An assignment and sublease provision rarely has an immediate impact on a tenant at the time it signs its lease. As a result, tenants sometimes do not think through this lease section carefully during negotiation.
The assignment and sublease language becomes very important in a few circumstances, so a tenant should review this section with a consideration toward future events:
Realistically View Future Business: All tenants sign leases with the expectation that the business will do well at the location. Excitement is high, and the desire generally is to get the lease signed and the business opened as soon as possible. The reality is that the statistics for new businesses are daunting – roughly 80% of new businesses fail within the first two years. The 2009 recession showed that even solid businesses can face severe challenges when expanding the number of its locations. A sublease and assignment provision should be written to accommodate the needs of a tenant if its business does not do as well as expected.
Dumping a Losing Location: If a business fails or a site underperforms, a tenant may want to wind down operations and quickly unload the lease obligation. The typical way to do this is to sublease the site to a subtenant. The sublease provision should provide maximum flexibility in the event quick action becomes necessary. Things to look for include minimal restrictions on the type of permitted subtenant, limited landlord approval rights, and a short time period for any landlord review. In conjunction with this, a tenant also should review the permitted use section of the lease to make sure it is as broad as possible, so that prospective subtenants are not prohibited from operating at the site.
Stock and Asset Sales: If a tenant desires to sell its company, it likely will be done by a stock or an asset sale. A stock sale is the sale of the stock of the company (i.e. the buyer steps into the shoes of current management in the existing company). The lease remains unchanged because the tenant does not change. An asset sale is the sale of some or all of the assets of the company to the purchasing company, which usually forms a new entity to act as the tenant. In an asset sale, the lease is assigned to the new tenant.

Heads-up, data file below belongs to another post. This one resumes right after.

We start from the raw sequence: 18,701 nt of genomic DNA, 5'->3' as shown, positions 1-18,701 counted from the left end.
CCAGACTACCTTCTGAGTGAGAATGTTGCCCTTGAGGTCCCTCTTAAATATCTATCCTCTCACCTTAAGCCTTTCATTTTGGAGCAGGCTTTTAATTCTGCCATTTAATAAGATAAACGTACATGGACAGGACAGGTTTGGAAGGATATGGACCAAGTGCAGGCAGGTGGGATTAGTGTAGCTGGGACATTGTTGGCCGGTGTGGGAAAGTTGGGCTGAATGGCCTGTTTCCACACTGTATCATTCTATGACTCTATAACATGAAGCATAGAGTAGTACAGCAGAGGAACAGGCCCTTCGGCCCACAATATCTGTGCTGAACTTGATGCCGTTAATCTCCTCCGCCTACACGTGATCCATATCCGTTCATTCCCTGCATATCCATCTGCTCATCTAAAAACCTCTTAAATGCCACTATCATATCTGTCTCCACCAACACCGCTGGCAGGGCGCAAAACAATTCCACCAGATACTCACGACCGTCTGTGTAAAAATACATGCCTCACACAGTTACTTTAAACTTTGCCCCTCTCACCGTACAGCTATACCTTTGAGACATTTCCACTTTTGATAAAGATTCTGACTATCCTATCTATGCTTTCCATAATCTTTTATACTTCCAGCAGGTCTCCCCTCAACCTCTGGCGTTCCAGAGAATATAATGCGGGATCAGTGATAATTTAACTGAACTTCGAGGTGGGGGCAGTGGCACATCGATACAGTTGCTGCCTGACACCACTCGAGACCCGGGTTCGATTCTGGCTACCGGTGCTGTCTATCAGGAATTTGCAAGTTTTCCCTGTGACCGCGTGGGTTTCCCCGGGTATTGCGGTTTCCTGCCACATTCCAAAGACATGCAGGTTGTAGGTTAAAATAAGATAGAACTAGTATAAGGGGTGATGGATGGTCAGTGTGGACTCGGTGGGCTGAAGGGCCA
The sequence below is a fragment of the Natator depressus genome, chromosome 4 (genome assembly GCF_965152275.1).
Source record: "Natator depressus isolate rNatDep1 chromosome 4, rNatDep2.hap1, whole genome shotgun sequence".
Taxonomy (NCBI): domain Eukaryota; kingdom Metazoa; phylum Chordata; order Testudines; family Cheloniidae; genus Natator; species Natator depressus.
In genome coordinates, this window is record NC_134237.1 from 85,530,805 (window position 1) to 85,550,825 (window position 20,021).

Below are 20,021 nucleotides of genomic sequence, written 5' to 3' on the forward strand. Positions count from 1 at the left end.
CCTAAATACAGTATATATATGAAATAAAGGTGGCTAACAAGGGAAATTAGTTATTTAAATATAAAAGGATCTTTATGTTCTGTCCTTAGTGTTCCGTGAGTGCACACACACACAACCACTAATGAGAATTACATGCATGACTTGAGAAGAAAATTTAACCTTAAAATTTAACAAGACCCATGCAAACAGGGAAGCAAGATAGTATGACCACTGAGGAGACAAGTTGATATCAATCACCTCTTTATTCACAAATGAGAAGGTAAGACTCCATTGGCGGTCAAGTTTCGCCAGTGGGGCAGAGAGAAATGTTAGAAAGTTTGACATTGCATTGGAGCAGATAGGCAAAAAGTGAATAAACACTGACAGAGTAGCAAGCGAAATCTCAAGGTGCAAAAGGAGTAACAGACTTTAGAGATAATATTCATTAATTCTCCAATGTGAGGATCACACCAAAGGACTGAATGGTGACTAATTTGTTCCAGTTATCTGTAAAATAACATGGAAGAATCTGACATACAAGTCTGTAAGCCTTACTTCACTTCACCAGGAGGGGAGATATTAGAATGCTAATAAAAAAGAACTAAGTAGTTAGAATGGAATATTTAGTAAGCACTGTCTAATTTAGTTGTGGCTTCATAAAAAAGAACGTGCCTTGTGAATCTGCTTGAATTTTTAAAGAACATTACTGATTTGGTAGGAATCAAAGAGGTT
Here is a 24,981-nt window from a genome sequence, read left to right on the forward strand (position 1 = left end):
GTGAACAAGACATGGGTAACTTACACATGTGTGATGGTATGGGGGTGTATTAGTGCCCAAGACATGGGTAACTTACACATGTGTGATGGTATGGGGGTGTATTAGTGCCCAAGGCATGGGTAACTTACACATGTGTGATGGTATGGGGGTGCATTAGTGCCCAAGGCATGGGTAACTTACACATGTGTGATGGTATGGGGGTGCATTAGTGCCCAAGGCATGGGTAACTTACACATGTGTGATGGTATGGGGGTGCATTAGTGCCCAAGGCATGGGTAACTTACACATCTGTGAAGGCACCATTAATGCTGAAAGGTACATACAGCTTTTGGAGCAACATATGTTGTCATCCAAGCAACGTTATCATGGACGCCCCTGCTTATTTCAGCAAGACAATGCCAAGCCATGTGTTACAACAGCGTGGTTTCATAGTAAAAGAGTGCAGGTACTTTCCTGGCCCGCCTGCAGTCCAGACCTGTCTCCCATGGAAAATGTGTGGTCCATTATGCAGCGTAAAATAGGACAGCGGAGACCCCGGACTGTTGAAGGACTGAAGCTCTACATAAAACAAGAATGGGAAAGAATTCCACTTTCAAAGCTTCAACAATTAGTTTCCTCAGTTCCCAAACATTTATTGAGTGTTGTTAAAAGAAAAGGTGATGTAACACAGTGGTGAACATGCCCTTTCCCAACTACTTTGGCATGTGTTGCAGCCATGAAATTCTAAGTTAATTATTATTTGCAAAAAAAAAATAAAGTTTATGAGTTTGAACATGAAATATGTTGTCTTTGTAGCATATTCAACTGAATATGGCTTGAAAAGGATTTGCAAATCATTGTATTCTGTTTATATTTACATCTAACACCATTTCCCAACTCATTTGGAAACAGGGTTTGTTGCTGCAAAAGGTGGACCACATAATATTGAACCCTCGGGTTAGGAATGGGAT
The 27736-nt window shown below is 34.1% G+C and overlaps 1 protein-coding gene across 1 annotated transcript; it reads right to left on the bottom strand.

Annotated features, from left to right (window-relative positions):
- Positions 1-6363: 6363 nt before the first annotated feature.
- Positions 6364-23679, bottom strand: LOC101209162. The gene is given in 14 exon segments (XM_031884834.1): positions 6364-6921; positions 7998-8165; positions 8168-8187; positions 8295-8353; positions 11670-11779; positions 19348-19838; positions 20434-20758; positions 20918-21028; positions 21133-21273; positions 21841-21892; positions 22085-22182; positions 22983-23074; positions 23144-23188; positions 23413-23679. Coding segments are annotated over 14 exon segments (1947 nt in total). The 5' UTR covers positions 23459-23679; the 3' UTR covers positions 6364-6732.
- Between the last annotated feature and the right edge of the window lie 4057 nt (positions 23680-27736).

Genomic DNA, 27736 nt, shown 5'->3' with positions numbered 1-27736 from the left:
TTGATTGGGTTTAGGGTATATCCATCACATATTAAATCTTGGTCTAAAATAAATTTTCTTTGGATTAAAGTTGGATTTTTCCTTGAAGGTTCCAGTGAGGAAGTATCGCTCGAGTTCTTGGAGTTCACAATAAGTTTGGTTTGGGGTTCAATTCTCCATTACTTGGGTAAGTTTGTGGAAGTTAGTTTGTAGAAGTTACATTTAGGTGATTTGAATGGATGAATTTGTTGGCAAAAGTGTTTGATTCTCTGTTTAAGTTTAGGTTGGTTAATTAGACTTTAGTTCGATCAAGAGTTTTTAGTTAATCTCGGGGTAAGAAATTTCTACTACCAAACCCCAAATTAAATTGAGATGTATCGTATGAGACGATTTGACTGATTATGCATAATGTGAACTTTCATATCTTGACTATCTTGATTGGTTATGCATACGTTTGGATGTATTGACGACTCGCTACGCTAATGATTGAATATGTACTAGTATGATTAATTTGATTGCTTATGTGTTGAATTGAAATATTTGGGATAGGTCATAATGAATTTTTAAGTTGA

No Landlord Consent: The assignment provision should be written to allow for assignment in an asset sale to be done either with no landlord consent or with very limited landlord consent. Landlord may insist on certain criteria for the new tenant entity, and they should be reviewed to make sure they are not unnecessarily problematic.
Change of Control: Selling stock of the company technically is not an assignment, but a careful landlord will identify a significant transfer of stock as a ‘change of control’ requiring landlord consent. A tenant should try to exclude a company-wide stock sale from the landlord review and consent process. However, if this is not possible, then the review criteria should be checked, similar to the assignment review criteria, to make sure they are not unnecessarily problematic.
Review Fees: The lease usually will contain a provision requiring tenant to reimburse landlord for its cost to consent to a tenant assignment or sublease. The landlord’s first draft of the lease often will have a broad reimbursement provision. A few things to consider: the consent fees can be capped, they could be limited to out-of-pocket third party costs (rather than landlord charging for its own time to review), and they can be limited to legal fees only. The review fee cost often comes as a surprise to tenants who have not bothered to look at the sublease and assignment section until they are in the midst of such a transfer.
A lease is a multi-year commitment, and it is very important to think through the terms not only in light of tenant’s present day needs but also tenant's needs (sometimes urgently) years in the future.